Iranian officials are investigating whether nuclear monitoring cameras set up by International Atomic Energy Agency (IAEA) at sensitive facilities were sabotaged and manipulated by Israeli intelligence in order to conduct espionage and strikes on said facilities.
Iran’s envoy to the UK, Mohsen Baharvand, repeated the allegations Friday, and asked the IAEA for time to probe the matter. "There was a sabotage there by Israel and some cameras were damaged and there was some investigation going on," the ambassador said according to Bloomberg.
But the UN nuclear weapons watchdog has consistently and "categorially" denied its cameras were used to assist in Israeli attacks. In particular, the Iranians believe this may have been the case for an Israeli drone attack in June that damaged the Iran Centrifuge Technology Company facility in the city of Karaj, which lies northwest of Tehran.
Previously the Iranians informed the UN and IAEA that "its ‘security and judicial authorities’ were investigating whether the terrorists have used the Agency cameras to launch an attack on the complex" - in reference to the alleged Israeli strikes.
As The Times of Israel details, it's led to an ongoing spat over continued monitoring. Iran has blocked or refused to repair monitoring devices at some sites, while the IAEA is demanding further access. "In September, Iran acknowledged that it had removed several damaged surveillance cameras installed by the IAEA at the Karaj site. It has since refused requests to repair the surveillance equipment damaged in the June attack," the report said.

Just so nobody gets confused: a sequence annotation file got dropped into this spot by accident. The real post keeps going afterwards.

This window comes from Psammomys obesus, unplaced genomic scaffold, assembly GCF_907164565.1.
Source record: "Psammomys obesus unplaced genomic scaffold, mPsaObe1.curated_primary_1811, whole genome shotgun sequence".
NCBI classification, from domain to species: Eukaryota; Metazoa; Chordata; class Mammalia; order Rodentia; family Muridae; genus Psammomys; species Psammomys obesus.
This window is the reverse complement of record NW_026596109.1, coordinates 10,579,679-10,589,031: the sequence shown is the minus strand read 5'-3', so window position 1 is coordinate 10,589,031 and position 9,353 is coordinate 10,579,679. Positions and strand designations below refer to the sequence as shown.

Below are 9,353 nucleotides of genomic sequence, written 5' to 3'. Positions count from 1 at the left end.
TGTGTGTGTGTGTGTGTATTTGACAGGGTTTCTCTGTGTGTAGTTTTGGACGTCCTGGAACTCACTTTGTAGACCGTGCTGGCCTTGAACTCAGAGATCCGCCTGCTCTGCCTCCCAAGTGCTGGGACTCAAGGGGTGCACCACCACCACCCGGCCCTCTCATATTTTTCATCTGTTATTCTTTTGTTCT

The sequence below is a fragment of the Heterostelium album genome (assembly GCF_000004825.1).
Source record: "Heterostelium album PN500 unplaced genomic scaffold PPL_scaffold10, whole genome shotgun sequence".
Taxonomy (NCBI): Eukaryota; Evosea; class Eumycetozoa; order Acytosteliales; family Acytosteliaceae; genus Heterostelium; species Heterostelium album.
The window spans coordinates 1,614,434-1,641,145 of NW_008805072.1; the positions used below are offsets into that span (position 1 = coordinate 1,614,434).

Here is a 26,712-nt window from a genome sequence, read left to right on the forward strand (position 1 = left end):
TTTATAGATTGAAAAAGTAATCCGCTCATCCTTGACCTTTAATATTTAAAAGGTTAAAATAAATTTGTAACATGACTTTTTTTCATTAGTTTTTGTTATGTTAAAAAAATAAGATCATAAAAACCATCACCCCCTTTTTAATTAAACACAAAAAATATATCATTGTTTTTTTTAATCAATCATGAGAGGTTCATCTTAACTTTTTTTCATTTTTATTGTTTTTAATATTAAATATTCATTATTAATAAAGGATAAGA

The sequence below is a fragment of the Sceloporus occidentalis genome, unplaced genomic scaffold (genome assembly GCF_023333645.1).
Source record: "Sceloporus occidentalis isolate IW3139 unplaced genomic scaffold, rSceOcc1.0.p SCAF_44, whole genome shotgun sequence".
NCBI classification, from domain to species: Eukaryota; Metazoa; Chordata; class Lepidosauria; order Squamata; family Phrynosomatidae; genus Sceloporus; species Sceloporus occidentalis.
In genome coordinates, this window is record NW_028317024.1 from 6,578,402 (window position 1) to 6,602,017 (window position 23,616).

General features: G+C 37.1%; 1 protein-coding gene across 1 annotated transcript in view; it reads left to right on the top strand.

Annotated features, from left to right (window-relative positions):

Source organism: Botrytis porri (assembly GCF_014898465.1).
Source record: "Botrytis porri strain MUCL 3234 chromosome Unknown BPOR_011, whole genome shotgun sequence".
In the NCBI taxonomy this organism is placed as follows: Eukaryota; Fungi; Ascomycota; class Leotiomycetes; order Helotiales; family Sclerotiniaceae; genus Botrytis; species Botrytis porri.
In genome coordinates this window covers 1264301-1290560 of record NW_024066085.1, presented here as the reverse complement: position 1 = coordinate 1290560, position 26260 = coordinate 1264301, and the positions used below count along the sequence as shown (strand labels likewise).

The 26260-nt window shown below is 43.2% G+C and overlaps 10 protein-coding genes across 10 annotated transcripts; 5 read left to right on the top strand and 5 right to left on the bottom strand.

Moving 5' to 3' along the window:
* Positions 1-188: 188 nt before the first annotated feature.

Nuclear monitoring authorities have since charged Iran with intentional stalling and refusing to accept the mandated inspection mission in accord with the original JCPOA. All of this is adding pressure to continuing talks in Vienna, where the US side is said to be running out of patience and questioning the Iranian side's "seriousness".
Meanwhile, no doubt adding to Tehran's perhaps legitimate paranoia, a bombshell New York Times report revealed Saturday the that Israel has been consulting with the United States over covert strikes on Iranian facilities. The White House is believed to have 'green lighted' some of these attacks.
However, there's been disagreement: "More recently, they have disagreed about the wisdom of Israeli sabotage of Iranian facilities, which Mr. Bennett’s government believes has set back the program, and which some in the United States argue only encourages the Iranians to build back the nuclear enrichment facilities with more efficient, up-to-date equipment," NY Times wrote.